Rhett Nicholl releases new single 'Tell Me' Off His 'La Bas' EP
London-based soul singer/songwriter Rhett Nicholl has just released his latest single “Tell Me” on Since 93 (RCA Records), paired with the track’s Melody Maker-directed video.
“Tell Me” marks the singer’s third single since 2019, following previous releases "Love in Vain" and "Hold On" and coincides with Nicholl’s new EP release titled “La Bas”, in follow up to last year’s debut EP “Omerta”.
"Tell Me", produced by Dan Holloway, explores “the limits of communication and breaking down walls that we put up against each-other.…the overwhelming weight of speaking without words and reading between lines; fracturing into vulnerability and desperation," explains Nicholl, while the “La Bas” EP features five tracks recorded over the past two years, including "All That You Came For" and "Sins".
Thematically, the new “La Bas” EP is explicitly darker than his “Omerta” release These aren’t so much songs as battle scars, offering disarmingly powerful examinations of damaged relationships and destructive habits, the gravity of events evident in Nicholl’s sinuous R&B vocals. “I’ve got ghosts in my head, girl”, he rues on the soulful pop of ‘Tell Me’, while the brilliantly murky trip-hop of ‘Love In Vain’ loops a distant, lost-sounding voice entreating, ‘How long have I been up for?”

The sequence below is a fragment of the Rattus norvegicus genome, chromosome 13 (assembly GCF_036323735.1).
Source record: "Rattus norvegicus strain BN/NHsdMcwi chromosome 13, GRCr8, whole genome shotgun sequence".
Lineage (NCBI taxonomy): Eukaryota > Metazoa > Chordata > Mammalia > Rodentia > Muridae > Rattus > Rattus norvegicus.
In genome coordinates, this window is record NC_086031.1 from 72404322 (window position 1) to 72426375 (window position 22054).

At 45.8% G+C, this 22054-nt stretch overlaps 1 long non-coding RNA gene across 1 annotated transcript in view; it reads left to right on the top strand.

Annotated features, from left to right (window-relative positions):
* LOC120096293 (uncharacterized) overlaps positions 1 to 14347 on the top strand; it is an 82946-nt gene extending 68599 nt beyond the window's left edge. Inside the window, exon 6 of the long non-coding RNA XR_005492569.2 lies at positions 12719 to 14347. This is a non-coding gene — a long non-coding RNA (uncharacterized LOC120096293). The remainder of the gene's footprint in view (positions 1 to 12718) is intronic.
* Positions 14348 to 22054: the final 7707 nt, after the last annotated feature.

Featuring production from Felix Joseph (Pa Salieu, Mahalia), Aston Rudi (Ray Blk, Hamzaa) and George Moore (YEBBA, Clean Bandit), compositionally the five-track set represents another stride forward for Nicholl, with effortlessly synthesizing influences from jazz, drill, hip hop and UK bass. Both the “Tell Me” single and the “La Bas” five-song EP are out now on Since 93 (RCA Records).
Rhett Nicholl is a soul singer in the truest sense. Honest, courageous and emotionally revelatory, the 30-year-old’s brooding compositions were born out of real struggle, and are testament to the power of music as a lifeline for those at their lowest ebb.
Music was a constant fixture at home for Nicholl, being raised in North London on a staple diet of Sam Cooke, The Supremes and The Ronettes, along with The Rolling Stones and Gram Parsons. Both his parents were music industry professionals, his father the former tour manager of The Ramones, and his mother a publicist and artist manager at legendary Sire Records in New York, before the two formed their own management company. In his early teens he gravitated towards punk, metal and hardcore, idolizing acts like System of A Down and Slipknot.
Nicholl taught himself guitar and singing by playing covers in bands, and regularly breaking into the music room at his “super-strict” Catholic school to “play power chords and scream.” Around the same time, he fell into North London’s fecund graffiti scene, spending his spare time running all over London, tagging the undersides of trains. He later went on to study English and American Literature at Goldsmiths.